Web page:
% Asymptotic Notation
% Mort Yao
% 2016-09-28
**Motivation.**
In the analysis of the performance of algorithms when applied to very big input datasets, it is often desirable to suppress two aspects of things:
* *Constant factors*, as they are system-dependent and do not reflect the essence of the algorithms;
* *Lower-order terms*, as they are irrelevant for large inputs.
Asymptotic analysis has emerged for this purpose.
**Definition 1. (Bachmannâ€“Landau notations)**
Let $f, g : \mathbb{N} \to \mathbb{R}$, then
* **(Big O notation)** $f(n) = \mathcal{O}(g(n))$ means that there exist $c, n' \in \mathbb{Z}^+$ such that for all $n > n'$ it holds that $f(n) \leq c \cdot g(n)$.
* **(Big Omega notation)** $f(n) = \Omega(g(n))$ means that there exist $c, n' \in \mathbb{Z}^+$ such that for all $n > n'$ it holds that $f(n) \geq c \cdot g(n)$.
* **(Big Theta notation)** $f(n) = \Theta(g(n))$ means that there exist $c_1, c_2, n' \in \mathbb{Z}^+$ such that for all $n > n'$ it holds that $c_1 \cdot g(n) \leq f(n) \leq c_2 \cdot g(n)$, i.e., $f(n) = \Theta(g(n))$ iff $f(n) = \mathcal{O}(g(n))$ and $f(n) = \Omega(g(n))$.
* **(Little o notation)** $f(n) = o(g(n))$ means that $\lim_{n \to \infty} \frac{f(n)}{g(n)} = 0$.
* **(Little omega notation)** $f(n) = \omega(g(n))$ means that $\lim_{n \to \infty} \frac{f(n)}{g(n)} = \infty$.
* $f(n) \sim g(n)$ means that $\lim_{n \to \infty} \frac{f(n)}{g(n)} = 1$.
Intuitively,
* $f(n) = \mathcal{O}(g(n))$ means that $f$ is bounded above by (a constant multiple of) $g$ asymptotically.
* $f(n) = \Omega(g(n))$ means that $f$ is bounded below by (a constant multiple of) $g$ asymptotically.
* $f(n) = \Theta(g(n))$ means that $f$ is bounded both above and below by (a constant multiple of) $g$ asymptotically.
* $f(n) = o(g(n))$ means that $f$ is dominated by $g$ asymptotically.
* $f(n) = \omega(g(n))$ means that $f$ dominates $g$ asymptotically.
* $f(n) \sim g(n)$ means that $f$ is equal to $g$ asymptotically.
**N.B.** The use of equals sign in these notations is just customary; it does *not* suggest a symmetric relation in the mathematical sense.
**Example 2.**
Let $f(n) = n^4 + 2n^2$, then
* $f(n) = \mathcal{O}(n^4)$.
* $f(n) = \mathcal{O}(n^5)$; in fact, $f(n) = o(n^5)$.
* $f(n) = \Omega(n^3 \log n)$; in fact, $f(n) = \omega(n^3 \log n)$.
* $f(n) = \Theta(n^4)$.
Intuitively,
* $f(n)$ grows asymptotically no faster than $n^4$.
* $f(n)$ grows asymptotically no faster than $n^5$; in fact, $f(n)$ grows asymptotically much slower than $n^5$.
* $f(n)$ grows asymptotically no slower than $n^3 \log n$; in fact, $f(n)$ grows asymptotically much faster than $n^3 \log n$.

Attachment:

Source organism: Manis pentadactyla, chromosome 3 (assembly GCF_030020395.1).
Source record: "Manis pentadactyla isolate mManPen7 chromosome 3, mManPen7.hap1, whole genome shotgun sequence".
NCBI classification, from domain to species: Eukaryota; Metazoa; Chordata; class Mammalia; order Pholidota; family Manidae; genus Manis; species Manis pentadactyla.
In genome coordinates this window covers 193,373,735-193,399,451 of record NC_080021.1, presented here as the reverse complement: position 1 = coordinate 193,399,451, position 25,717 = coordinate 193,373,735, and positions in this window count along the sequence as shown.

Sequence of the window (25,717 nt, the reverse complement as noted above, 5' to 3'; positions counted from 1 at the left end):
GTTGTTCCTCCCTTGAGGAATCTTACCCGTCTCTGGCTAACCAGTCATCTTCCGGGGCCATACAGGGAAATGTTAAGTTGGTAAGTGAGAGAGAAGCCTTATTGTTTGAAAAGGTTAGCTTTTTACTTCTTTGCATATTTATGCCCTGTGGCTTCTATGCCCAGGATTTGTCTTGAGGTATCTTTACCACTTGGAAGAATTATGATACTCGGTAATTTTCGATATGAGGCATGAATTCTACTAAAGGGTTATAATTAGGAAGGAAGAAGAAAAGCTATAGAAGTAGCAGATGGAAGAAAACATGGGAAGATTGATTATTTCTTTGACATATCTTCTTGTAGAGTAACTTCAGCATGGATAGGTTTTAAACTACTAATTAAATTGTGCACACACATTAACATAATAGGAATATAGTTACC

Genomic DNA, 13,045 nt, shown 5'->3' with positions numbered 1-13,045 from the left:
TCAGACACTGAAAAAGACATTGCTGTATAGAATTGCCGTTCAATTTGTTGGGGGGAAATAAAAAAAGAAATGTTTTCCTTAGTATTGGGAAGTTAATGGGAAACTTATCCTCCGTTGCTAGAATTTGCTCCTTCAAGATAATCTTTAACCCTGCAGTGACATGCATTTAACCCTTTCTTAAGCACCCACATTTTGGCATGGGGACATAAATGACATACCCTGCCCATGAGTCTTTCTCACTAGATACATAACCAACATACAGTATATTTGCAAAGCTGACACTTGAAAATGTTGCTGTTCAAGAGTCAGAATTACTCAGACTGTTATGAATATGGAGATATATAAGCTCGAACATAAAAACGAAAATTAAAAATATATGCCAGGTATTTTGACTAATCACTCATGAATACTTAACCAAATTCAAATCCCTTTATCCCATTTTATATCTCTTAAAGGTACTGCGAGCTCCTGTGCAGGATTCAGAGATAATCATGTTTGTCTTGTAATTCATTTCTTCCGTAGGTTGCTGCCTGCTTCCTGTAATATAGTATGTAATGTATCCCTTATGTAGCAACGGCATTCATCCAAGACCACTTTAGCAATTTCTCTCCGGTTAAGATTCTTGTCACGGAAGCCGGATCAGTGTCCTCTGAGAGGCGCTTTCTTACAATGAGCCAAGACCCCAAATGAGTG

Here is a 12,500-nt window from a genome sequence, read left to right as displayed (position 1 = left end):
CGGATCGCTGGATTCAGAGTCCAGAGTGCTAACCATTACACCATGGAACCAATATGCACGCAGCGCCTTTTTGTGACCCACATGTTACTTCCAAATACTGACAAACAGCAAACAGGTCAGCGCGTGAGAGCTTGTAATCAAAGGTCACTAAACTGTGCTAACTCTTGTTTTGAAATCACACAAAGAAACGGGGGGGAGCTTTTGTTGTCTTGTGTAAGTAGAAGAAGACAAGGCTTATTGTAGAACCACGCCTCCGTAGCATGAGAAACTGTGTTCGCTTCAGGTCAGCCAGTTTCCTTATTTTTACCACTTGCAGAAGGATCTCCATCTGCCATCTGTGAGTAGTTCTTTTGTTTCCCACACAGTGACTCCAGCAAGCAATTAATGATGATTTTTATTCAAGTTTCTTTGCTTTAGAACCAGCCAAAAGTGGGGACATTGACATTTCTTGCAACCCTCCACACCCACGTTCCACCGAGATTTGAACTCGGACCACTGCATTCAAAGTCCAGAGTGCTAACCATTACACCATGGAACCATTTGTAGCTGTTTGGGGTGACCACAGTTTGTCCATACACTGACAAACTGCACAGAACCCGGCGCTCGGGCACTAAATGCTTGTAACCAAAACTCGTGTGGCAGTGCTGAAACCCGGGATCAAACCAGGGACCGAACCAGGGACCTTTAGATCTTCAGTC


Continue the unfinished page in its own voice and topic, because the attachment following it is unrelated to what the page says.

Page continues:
* $f(n)$ grows asymptotically as fast as $n^4$.
**N.B.** The Big Theta notation provides the tightest asymptotic bounds; however, the Big O notation is much more commonly used in many texts (where it could be replaced by the Big Theta notation to represent an "exact bound").
**Theorem 3. (Master theorem)**
Let $a \geq 1, b > 1$ be constants, and for $n \in \mathbb{N}$,
$$T(n) = aT\left(\frac{n}{b}\right) + f(n)$$
where we interpret $\frac{n}{b}$ to mean either $\lfloor\frac{n}{b}\rfloor$ or $\lceil\frac{n}{b}\rceil$, then
1. If $f(n) = \mathcal{O}(n^{\log_b a-\varepsilon})$ for some constant $\varepsilon > 0$, then $T(n) = \Theta(n^{\log_b a})$.
2. If $f(n) = \Theta(n^{\log_b a} \log^k n)$ for some constant $k \geq 0$, then $T(n) = \Theta(n^{\log_b a}\log^{k+1} n)$.
* Specifically when $k=0$, if $f(n) = \Theta(n^{\log_b a})$, then $T(n) = \Theta(n^{\log_b a}\log n)$.
3. If $f(n) = \Omega(n^{\log_b a + \varepsilon})$ for some constant $\varepsilon > 0$, and if $af\left(\frac{n}{b}\right) \leq cf(n)$ for some constant $c<1$ and all sufficiently large $n$ ("regularity condition"), then $T(n) = \Theta(f(n))$.
Intuitively, in each of the three cases, we compare the function $f(n)$ with $n^{\log_b a}$ and see if it is:
1. Polynomially smaller than $n^{\log_b a}$.
2. Equal to $n^{\log_b a}$.
3. Polynomially larger than $n^{\log_b a}$ and in addition satisfies the regularity condition.
**Example 4.**
Given the recurrence $T(n)=T\left(\frac{n}{2}\right)+\mathcal{O}(1)$ (binary search), determine the asymptotic bound of $T(n)$.
Here $a=1$, $b=2$ and $f(n)=\mathcal{O}(1)$. $n^{\log_b a} = n^{\log_2 1} = n^0 = 1$, therefore, $f(n)=n^{\log_b a}$. Thus, we have $T(n) = \Theta(\log n)$.
**Example 5.**
Given the recurrence $T(n)=2T\left(\frac{n}{2}\right)+\mathcal{O}(n)$ (merge sort), determine the asymptotic bound of $T(n)$.
Here $a=2$, $b=2$ and $f(n)=\mathcal{O}(n)$. $n^{\log_b a} = n^{\log_2 2} = n^1 = n$, therefore, $f(n)=n^{\log_b a}$. Thus, we have $T(n) = \Theta(n \log n)$.
**Example 6.**
Given the recurrence $T(n)=2T\left(\frac{n}{2}\right)+\mathcal{O}(1)$ (binary tree traversal), determine the asymptotic bound of $T(n)$.
Here $a=2$, $b=2$ and $f(n)=\mathcal{O}(1)$. $n^{\log_b a} = n^{\log_2 2} = n^1 = n$, therefore, $f(n)=n^{\log_b a - \varepsilon} 1$ | Polylogarithmic | |
| $\mathcal{O}(n^c), 0 < c < 1$ | Fractional power | |
| $\mathcal{O}(n)$ | Linear | |
| $\mathcal{O}(n \log^* n)$ | n log star n | |
| $\mathcal{O}(n \log n)$ | Linearithmic | |
| $\mathcal{O}(n^2)$ | Quadratic | |
| $\mathcal{O}(n^3)$ | Cubic | |
| $\mathcal{O}(n^c)$ | Polynomial | P |
| $\mathcal{O}(n^{\log n})$ | Quasi-polynomial | QP |
| $L_n[\alpha, c] = e^{(c+o(1))(\ln n)^\alpha(\ln \ln n)^{1-\alpha}}, 0 < \alpha < 1$ | Sub-exponential | SUBEXP |
| $\mathcal{O}(c^n), c > 1$ | Exponential | EXPTIME |
| $\mathcal{O}(n!)$ | Factorial | |
| $\mathcal{O}(2^{2^n})$ | Double exponential | 2-EXPTIME |